Friday, June 14, 2024
CEOWORLD magazine - Latest - CEO Agenda - 5 Reasons being dog friendly is very good for business

CEO Agenda

5 Reasons being dog friendly is very good for business

Babboe Go

A few years ago when I was looking to rent a house for the first time in 30 years, I was unsuccessful for the first 6 houses I applied for. I couldn’t understand it – I ran my own successful business, I had money in the bank, and great references. But again and again I was knocked back as being an unsuitable tenant. Time was running out – I had 3 weeks until my property settled and it was 4 weeks until Christmas – if I did not secure a house quickly things were going to get ugly. I finally realised after the 6th disappointment that what was holding me back was the fact that I own a dog. And while a landlord can’t unreasonably refuse a tenant with a dog in Australia, there are any number of excuses they can give in declining a rental application without mentioning the dirty word – ‘dog’.

And so, I loaned my dog out on a semi permanent basis to my dad and low and behold, suddenly I was in demand as the perfect tenant.

This would never happen in France. Because the French are dog crazy. Dog crazy in a way that we in Australia are not. And while you may boo me as you read this and proclaim vehemently that you love your dog more than life itself – which may be true – having just spent a week in France, at best I would describe Australians as ‘dog friendly’. We simply do not compare with the French and their passion for le chien.

But it goes beyond just being a dog lovin’ nation – the French completely understand the business value of the pooch. Here are 5 reasons why being dog crazy just makes good business sense:  

  1. Dogs are allowed on planes 
    On my flight from Paris to Clermont I spied a small white dog in a carry bag and an owner with 2 boarding passes. The dog had a better seat than me. The flight attendants coo’ed over the pup, as did our fellow travellers. I was not sure what would happen if the dog needed a wee (or worse) – but happily this was not tested. I am also not sure whether the dog counted as hand luggage, but as there was a 6 kilo limit on the size of dogs allowed (do they put them on the scales at checkin?), I am assuming that this dog met the Air France criteria for canine travel. To be very fair the dog did not make a sound and for all intents and purposes it could have been a stuffed toy. And yet it was not.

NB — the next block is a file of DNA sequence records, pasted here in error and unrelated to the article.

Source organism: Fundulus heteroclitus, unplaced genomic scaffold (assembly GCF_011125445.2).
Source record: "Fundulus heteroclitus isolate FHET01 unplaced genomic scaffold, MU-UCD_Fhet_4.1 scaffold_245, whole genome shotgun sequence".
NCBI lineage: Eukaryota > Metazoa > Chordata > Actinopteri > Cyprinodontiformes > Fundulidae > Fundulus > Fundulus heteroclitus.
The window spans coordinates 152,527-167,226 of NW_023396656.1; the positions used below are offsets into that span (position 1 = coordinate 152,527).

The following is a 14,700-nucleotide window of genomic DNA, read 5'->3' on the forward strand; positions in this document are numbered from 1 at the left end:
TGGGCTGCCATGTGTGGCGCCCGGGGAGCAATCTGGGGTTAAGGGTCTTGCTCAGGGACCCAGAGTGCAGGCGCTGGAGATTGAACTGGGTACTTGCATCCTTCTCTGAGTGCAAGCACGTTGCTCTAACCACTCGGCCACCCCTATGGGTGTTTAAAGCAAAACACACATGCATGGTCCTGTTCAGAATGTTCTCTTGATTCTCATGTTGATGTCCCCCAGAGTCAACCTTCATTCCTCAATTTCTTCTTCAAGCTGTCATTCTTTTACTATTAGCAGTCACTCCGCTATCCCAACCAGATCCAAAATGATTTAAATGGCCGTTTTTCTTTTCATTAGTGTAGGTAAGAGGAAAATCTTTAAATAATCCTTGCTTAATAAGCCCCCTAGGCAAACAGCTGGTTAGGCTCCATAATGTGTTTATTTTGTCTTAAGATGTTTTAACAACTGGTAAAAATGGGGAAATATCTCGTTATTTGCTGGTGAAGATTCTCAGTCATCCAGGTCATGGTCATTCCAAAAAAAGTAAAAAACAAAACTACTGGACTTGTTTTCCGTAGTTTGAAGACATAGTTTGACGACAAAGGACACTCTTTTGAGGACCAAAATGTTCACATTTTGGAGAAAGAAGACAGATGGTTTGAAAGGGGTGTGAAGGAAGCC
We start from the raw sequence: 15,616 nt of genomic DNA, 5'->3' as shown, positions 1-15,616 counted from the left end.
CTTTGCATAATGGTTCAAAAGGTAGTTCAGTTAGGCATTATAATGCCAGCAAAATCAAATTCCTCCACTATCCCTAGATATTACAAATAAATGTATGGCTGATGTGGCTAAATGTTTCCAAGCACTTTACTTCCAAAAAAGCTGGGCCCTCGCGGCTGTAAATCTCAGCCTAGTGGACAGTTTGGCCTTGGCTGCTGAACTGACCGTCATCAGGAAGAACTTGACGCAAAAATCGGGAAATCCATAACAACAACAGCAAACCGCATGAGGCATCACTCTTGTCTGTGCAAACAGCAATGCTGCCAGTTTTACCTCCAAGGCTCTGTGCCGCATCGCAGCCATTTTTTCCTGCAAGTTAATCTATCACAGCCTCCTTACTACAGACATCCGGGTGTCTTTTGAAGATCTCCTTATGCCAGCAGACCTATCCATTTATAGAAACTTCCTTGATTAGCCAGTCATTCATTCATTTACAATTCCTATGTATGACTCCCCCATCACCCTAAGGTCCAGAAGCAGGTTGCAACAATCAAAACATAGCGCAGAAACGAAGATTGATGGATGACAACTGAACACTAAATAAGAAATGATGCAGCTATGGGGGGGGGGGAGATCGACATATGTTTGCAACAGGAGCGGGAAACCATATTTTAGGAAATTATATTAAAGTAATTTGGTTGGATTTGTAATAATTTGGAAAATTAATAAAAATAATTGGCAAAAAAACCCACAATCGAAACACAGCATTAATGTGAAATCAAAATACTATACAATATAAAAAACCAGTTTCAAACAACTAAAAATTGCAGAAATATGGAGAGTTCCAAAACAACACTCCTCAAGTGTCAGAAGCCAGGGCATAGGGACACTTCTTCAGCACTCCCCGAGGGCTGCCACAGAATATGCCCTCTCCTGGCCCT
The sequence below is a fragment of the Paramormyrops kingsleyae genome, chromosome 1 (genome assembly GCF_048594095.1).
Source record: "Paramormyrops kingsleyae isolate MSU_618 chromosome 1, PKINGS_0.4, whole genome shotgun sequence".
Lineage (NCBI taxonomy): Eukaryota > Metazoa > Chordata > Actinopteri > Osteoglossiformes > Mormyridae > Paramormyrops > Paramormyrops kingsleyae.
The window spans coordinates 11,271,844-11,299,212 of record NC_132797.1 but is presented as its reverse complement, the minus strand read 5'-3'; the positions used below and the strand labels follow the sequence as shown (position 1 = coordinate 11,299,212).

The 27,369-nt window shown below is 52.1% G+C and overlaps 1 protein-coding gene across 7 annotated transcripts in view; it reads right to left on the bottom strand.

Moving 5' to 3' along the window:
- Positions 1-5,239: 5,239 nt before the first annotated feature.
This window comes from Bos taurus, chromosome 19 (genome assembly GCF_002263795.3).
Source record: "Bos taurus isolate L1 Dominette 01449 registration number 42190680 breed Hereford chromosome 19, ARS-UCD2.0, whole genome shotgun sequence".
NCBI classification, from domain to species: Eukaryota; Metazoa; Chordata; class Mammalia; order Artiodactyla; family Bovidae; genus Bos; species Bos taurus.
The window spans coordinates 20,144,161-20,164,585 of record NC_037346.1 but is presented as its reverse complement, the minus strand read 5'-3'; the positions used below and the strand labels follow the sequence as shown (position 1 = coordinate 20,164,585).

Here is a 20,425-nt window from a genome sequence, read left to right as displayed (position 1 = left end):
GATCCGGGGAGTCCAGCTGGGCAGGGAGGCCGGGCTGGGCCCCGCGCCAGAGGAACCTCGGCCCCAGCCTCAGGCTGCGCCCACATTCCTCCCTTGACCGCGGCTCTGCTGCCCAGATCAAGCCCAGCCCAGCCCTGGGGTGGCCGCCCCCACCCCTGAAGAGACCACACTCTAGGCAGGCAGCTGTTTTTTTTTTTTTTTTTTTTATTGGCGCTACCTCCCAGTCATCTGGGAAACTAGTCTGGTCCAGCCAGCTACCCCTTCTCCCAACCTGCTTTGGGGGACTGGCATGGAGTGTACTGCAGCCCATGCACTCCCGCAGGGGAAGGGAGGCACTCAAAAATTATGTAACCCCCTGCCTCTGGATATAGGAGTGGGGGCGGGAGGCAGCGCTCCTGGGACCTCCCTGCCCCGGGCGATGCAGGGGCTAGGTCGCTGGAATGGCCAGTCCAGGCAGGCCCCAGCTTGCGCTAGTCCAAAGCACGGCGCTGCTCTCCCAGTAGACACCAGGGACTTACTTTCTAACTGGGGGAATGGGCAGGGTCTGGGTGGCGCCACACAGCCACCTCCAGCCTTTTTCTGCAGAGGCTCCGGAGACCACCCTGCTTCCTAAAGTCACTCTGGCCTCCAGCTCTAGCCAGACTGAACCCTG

In Australia while pets are technically allowed to travel in the cabin, it is up to each airline as to whether they allow pets. Virgin has recently flagged it will allow small cats and dogs on certain domestic routes, subject to regulatory approval which they hope to gain within the next 12 months. Smart – given 70% of pet owners surveyed by Virgin stated they would travel with their pets of they could and 57% stated they would fly more regularly if the service was a reality.

  2. Dogs are allowed in restaurants. Actually inside the restaurant.
    If your dog is virtually a member of your family and you want to dine out as a family, then I guess you are going to choose a restaurant that welcomes the 4 as well as the 2 legged guests. The French have absolutely no problem with this. At all. The restaurants we ate at fell over themselves to accommodate the dog that dined with us. Fellow diners did not bat an eyelid. In fact, they loved it. The dog curled up under our table, was provided with a bowl of water sans haste and behaved beautifully. Other dogs arrived at the restaurant. The dogs greeted one another with a friendly sniff and then returned to their respective owners as our fellow guests laughed delightedly at them. It was all very civilised.